Atlantic Hurricane Season Is Now Underway

Weather authorities expect 12 to 17 named storms and up to four major hurricanes
By Newser Editors and Wire Services
Posted Jun 2, 2023 4:05 PM CDT
Atlantic Hurricane Season Is Now Underway
In a satellite image provided by NOAA, a tropical depression is seen in the Gulf of Mexico off the coast of Florida late Thursday, June 1, 2023, the first official day of the hurricane season.   (NOAA via AP)

It's time for residents along the southeastern US coastlines to make sure their storm plans are in place: The 2023 Atlantic hurricane season formally got underway Thursday, and the AP rounds up some things to know:

  • Predictions: The National Oceanic and Atmospheric Administration predicted in late May a 40% chance of 2023 being a near-normal hurricane season, a 30% chance of an above-average season, which has more storms than usual, and a 30% chance of a below-normal season, which has fewer.
  • Specifics: “We're expecting a busy season with 12 to 17 named storms,” said Mike Brennan, the new director at the National Hurricane Center in Miami, adding that five to nine of those storms could become hurricanes, with one to four growing into major hurricanes.

  • Meet Arlene: Already, the first named storm of the season formed on Friday in the Gulf of Mexico. Forecasters say Tropical Storm Arlene is heading due south toward the western tip of Cuba, and could fall apart before reaching any land.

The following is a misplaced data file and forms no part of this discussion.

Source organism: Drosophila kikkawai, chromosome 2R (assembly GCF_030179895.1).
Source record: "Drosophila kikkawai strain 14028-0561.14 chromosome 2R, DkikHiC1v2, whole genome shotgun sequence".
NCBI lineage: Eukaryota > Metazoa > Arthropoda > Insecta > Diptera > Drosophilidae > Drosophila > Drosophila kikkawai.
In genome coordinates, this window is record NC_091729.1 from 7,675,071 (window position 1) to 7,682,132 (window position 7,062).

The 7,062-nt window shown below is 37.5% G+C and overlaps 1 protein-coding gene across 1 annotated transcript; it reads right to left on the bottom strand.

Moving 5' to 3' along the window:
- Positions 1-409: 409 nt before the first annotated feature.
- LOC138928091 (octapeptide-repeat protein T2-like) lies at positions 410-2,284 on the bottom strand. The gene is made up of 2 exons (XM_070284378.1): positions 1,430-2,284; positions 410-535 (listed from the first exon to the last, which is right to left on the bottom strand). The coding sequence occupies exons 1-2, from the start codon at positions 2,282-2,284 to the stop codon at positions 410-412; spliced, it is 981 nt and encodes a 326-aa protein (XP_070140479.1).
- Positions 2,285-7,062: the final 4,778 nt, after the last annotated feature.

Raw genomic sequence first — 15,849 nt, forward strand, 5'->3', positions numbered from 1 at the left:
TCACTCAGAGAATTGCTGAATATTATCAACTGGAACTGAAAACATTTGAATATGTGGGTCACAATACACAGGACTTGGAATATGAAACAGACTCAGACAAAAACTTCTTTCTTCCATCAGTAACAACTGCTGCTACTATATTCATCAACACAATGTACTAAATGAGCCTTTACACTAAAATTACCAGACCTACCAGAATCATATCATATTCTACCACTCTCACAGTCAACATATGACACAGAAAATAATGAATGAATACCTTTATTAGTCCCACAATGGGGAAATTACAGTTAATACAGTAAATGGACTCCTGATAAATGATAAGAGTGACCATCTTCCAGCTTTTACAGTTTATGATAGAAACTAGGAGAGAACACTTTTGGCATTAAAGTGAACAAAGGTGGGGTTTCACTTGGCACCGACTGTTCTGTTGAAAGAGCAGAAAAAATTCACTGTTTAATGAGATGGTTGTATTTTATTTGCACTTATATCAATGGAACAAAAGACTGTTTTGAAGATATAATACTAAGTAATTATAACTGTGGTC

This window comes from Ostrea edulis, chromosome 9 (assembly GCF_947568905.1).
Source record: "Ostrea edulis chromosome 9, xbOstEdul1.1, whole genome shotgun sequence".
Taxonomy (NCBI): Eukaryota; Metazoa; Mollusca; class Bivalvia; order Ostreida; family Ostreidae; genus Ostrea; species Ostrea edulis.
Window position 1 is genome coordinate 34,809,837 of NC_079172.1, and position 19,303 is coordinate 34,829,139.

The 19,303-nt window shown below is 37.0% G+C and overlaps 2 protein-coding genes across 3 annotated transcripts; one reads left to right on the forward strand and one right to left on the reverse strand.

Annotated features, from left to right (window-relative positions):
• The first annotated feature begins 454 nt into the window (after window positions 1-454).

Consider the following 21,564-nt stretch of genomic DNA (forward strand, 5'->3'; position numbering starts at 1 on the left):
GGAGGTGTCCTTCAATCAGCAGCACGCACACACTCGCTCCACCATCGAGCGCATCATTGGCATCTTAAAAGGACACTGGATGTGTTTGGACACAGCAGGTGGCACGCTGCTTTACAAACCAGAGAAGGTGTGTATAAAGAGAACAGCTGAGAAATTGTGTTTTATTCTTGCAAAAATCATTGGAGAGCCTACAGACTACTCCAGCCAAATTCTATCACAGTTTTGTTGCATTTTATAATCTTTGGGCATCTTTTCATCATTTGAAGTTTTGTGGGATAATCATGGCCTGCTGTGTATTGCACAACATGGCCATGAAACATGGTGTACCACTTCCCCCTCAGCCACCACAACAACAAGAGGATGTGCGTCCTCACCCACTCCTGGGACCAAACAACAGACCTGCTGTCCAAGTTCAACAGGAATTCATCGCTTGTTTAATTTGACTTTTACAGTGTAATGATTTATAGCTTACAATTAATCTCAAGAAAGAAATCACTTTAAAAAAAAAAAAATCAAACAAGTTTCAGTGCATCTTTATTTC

• What's new: This year, the hurricane center is rolling out a new storm surge model that Brennan said “helps push real-time storm surge prediction out to 72 hours in advance of the storm" in hopes of getting life-saving information to emergency managers regarding evacuation orders. In addition, tropical weather outlooks have been extended from five days out to seven days, providing “an additional heads up” for residents to make decisions about whether to evacuate in advance of a storm, Brennan said.
  • El Nino: The term refers to a natural temporary warming of the Pacific Ocean that occurs every few years, including this one. Generally, the Atlantic is quieter and has fewer storms during El Nino years, though Brennan noted there are other factors at play, including warm sea surface temperatures, weaker low-level easterly flows, and a more active African monsoon season. “So these forces are going to kind of fight it out over the course of this hurricane season,” he said. “We don't know how this season's going to play out.”
(Read more hurricane season stories.)

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